Where have all the crowds gone at Tipperary county finals

Attendance at Tipperary County Championship games is becoming a concern and this is especially relevant to gate receipts which used to form almost one third to one half of our annual revenue, County Secretary Tim Floyd says in his annual report.

Attendance at Tipperary County Championship games is becoming a concern and this is especially relevant to gate receipts which used to form almost one third to one half of our annual revenue, County Secretary Tim Floyd says in his annual report.

“Our County Senior Hurling final is usually a pointer for the overall attendance rate each year and the small crowd at our last three reflects this trend.

With the help of Jim Fogarty’s excellent book called “The Dan Breen Cup” which was launched in October 2012, I traced back along the years to try and find a reason for this change in pattern in our match attendances.

Over the past ten years we went from a high of 12,710 in 2005 when Thurles Sarsfields won their first County title in 31 years to a low of 5,835 in 2008 when Toomevara beat the Sars. The average attendance since 2000 is 8,865 so we are well under this in recent years. The average during the 90s was 10,628 but this is inflated by a massive 17,000 crowd in 1997 who watched Clonoulty beat Mullinahone and in 1995 when 14,137 saw Nenagh overcome Boherlahan.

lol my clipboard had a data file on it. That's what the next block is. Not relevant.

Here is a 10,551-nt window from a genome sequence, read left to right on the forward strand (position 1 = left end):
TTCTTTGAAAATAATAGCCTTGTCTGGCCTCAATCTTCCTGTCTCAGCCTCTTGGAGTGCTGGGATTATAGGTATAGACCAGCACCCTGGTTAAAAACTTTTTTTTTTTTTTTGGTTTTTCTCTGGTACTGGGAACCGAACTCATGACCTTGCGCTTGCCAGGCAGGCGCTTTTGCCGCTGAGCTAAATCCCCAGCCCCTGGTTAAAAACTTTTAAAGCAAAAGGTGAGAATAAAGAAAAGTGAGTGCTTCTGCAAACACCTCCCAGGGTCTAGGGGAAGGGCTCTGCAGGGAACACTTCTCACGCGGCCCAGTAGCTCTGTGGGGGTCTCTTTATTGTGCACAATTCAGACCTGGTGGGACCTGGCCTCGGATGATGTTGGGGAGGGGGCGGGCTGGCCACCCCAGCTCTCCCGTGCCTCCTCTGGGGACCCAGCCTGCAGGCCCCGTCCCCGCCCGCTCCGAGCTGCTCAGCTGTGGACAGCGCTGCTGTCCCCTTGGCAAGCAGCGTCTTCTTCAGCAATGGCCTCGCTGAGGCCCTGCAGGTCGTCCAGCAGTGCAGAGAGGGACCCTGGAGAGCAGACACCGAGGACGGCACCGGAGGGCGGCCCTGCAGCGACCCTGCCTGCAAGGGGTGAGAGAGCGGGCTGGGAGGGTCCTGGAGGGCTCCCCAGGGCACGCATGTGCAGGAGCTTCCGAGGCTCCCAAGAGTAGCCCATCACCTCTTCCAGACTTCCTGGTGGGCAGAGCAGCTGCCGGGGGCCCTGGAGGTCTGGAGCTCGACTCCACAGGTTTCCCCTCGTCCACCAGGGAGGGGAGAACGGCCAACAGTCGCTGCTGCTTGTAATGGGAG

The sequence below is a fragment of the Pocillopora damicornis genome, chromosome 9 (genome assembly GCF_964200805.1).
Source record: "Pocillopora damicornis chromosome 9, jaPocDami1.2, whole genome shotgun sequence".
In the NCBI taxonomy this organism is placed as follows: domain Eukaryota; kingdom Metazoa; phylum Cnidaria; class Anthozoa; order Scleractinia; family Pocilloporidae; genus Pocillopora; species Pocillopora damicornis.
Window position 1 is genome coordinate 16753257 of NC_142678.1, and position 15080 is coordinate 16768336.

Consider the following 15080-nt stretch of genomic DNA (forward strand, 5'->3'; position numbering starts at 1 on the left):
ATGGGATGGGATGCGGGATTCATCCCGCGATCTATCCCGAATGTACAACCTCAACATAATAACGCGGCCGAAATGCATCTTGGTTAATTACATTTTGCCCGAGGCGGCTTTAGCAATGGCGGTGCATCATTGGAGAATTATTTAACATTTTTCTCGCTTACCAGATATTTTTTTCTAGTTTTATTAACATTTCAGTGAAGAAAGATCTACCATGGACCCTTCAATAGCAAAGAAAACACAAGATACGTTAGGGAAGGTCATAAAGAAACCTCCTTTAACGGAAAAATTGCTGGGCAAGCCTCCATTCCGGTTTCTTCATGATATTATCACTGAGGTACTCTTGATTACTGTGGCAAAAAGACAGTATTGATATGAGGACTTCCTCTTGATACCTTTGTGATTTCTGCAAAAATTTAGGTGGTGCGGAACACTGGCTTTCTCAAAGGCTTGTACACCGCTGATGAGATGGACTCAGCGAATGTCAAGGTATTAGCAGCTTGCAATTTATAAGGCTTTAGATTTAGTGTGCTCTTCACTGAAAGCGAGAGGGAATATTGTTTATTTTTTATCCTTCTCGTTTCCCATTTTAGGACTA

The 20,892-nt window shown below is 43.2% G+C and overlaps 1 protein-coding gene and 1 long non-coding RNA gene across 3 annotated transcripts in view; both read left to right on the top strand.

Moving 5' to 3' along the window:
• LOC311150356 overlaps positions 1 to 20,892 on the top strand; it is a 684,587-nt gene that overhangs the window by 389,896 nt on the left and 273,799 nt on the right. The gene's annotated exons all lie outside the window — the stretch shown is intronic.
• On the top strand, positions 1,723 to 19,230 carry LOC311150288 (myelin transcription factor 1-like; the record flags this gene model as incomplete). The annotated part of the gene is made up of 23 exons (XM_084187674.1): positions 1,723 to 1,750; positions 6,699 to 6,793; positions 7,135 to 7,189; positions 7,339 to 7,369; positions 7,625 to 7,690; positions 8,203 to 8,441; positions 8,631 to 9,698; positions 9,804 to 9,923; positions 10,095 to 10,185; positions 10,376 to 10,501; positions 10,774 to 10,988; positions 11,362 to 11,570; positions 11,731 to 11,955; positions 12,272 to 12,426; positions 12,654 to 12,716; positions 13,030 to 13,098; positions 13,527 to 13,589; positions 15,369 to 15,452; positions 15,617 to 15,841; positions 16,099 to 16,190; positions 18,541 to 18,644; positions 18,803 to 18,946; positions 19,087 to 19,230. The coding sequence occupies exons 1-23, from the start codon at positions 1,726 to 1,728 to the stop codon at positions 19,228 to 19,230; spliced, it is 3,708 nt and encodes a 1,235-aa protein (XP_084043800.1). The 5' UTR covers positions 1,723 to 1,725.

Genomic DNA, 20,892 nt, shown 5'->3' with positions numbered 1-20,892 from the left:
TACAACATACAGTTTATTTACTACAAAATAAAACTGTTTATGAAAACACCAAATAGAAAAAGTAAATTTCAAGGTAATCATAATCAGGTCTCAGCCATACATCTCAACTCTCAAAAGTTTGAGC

The biggest crowd recorded saw Clonoulty Rossmore win their first County Final over neighbours Holycross Ballycahill in 1989 but otherwise the average was around the 10,000 mark. The 70s was less that that, between 7-10,000 but the 60s was up around 10-12,000. Back in 1952 when Sarsfields beat Borris ileigh in MacDonagh Park, Nenagh, 15,000 spectators were in attendance and the following year 16,000 saw Borris-ileigh bounce back to beat Boherlahan. Incidentally by 1959 during their dominant period just 4,500 watched Sarsfields achieve their five in a row. So what can be learned from these trends in our attendances? The last three years is the lowest average in modern times and we must examine why this is so. There is no one reason for this downward trend and in my own opinion it is caused by one or all of the following:

The quality of our competitions has deteriorated due to the multiplicity of games within our divisions allowing too many opportunities to stay in the championships.

We have too many senior teams some of whom are not able to compete at that level but will not give up their senior status unless forced by relegation.

Our County finals are played in winter conditions when many patrons choose the easy option of watching live or deferred showings on TG4.

The current recession limits the amount of spending power of our patrons and even a reduction in the admission price has not improved this.

Whilst free passes are reflected in the overall attendance it does affect our gate receipts and with over 800 in circulation it must be addressed in some form.

Our county SH finals in recent years have become very predictable and contested between Sarsfields, Drom & Inch and Clonoulty. New teams are needed but with the current championship system of backdoors, the cream will continue to come to the top.